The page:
I spent a few hours this weekend mucking about with an old V2 Raspberry pi and the open source product roon audio. http://www.runeaudio.com/
It’s a pretty good little media management system. I can keep all my music (I’ve copied it to a usb attached to the pi) in one place and access – play that data from the pi to the amplifier. The beauty of course is that I can control the playback and search etc via any device on my local network (be it a phone or computer, ipad, tablet – anywhere in the house). One thing that is nice is it’s simple interface, and it is fairly easy set up. But I also have a few concerns that I thought I’d mention hear.
Once you have burnt the roon audio image to your pi you just plug it in and start the device. You can access it via the url http://runeaudio.local/ or by working out the ip number (you might have to look at your router to find this).
This is very convenient but the issue is the product is not Password protected. So if your neighbour some how hacks your wireless network password, he or she could crank up your music system at 4 AM as a prank!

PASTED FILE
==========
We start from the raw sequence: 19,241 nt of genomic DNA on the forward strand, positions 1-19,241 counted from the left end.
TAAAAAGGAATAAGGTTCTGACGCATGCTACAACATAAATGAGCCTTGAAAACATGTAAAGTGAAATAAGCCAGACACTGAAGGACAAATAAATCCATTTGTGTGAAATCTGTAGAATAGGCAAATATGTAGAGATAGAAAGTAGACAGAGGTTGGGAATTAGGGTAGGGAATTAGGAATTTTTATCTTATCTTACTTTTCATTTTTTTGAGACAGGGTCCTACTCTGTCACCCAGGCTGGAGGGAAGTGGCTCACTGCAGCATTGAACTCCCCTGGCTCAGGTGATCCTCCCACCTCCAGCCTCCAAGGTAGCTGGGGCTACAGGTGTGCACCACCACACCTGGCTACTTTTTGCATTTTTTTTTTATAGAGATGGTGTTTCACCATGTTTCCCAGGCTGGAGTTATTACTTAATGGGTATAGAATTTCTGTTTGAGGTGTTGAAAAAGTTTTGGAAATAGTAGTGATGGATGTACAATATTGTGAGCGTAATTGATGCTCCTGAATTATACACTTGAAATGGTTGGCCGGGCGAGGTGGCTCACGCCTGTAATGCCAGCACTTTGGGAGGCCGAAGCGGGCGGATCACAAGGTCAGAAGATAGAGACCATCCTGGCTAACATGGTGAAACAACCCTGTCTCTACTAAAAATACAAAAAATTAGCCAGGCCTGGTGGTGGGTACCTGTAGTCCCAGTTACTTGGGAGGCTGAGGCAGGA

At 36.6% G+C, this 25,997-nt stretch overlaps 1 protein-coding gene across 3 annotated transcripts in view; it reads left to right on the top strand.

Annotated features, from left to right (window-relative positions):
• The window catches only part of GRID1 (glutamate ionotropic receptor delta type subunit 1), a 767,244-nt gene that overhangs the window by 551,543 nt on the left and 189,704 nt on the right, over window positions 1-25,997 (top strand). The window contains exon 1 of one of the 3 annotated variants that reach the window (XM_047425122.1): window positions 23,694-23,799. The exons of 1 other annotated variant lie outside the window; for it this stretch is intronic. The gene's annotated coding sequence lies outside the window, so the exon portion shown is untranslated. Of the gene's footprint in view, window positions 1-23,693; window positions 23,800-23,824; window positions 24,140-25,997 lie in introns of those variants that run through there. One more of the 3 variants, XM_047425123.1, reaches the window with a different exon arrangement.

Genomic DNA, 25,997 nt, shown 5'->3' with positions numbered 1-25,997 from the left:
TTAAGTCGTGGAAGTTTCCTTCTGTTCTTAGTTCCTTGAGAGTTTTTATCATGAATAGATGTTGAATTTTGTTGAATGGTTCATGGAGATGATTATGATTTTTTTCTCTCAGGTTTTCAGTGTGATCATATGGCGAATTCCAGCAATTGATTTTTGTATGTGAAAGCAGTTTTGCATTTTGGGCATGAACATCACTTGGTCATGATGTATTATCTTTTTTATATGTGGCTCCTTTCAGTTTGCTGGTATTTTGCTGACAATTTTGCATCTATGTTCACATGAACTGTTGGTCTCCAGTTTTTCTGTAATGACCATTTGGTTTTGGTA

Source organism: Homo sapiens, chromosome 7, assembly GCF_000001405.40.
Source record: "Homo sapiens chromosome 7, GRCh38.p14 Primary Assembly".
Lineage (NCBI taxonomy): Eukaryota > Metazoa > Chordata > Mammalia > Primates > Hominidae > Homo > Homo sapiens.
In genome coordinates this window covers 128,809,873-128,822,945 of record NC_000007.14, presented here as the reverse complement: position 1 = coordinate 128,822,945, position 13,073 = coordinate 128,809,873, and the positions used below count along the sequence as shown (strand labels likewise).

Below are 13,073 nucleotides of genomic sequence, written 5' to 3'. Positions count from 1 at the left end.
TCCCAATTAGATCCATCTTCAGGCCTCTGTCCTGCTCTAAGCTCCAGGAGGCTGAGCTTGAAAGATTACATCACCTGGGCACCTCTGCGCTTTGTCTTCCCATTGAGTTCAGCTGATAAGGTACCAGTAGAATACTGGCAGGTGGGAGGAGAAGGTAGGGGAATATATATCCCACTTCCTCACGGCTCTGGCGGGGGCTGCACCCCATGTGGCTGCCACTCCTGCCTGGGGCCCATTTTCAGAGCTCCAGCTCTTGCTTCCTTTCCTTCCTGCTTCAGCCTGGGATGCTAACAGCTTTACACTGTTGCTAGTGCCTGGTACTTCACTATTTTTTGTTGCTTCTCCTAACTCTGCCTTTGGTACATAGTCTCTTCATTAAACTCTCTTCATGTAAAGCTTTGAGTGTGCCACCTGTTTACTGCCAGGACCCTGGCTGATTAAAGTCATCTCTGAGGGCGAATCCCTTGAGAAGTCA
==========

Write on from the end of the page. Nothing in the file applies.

Another thing to consider is that the image has – uses a root super god user, and the password to that user is publicly available. So after that neighbour cranks up your music they can ssh to the device with root privileges!
Also there is no basic user space (ie anyone on the network can control the server) although there is a hack that can be run via the htpasswd process within the web server . This allows you to hand code that functionality into the product. http://www.runeaudio.com/forum/password-protection-t4372.html
This is not ideal for a basic user!
If you do install a roon audio server in your house – Do change the root ssh password, … NOW! See this link for more information on how to do that.
Also at the time of writing – wireless is not a secure medium,. I recommend a long wireless password that will take hours if not days to hack. As it is currently configured a roon audio server could be a nasty attack vector for a hacker. Changing the root ssh user password is a good start but the file system is rather open (see screen shot) and that could be problematic if not managed in a better way.
Unfortunately this is typical of may IOT style products – they need to take security as an important issue – an initial configuration script could easily manage all of these faults and create a rounder better more secure product. So to sum up.
Ease of setup 8/10
User interface 8/10
I’ll be keeping an eye on this product – If your not comfortable with the command line and security is important (it should be to everyone!) it’s probably a good idea not to use this product just now – but if they get their act together around the security issues, I think it has the potential to be something that rivals some of the more expensive commercial products.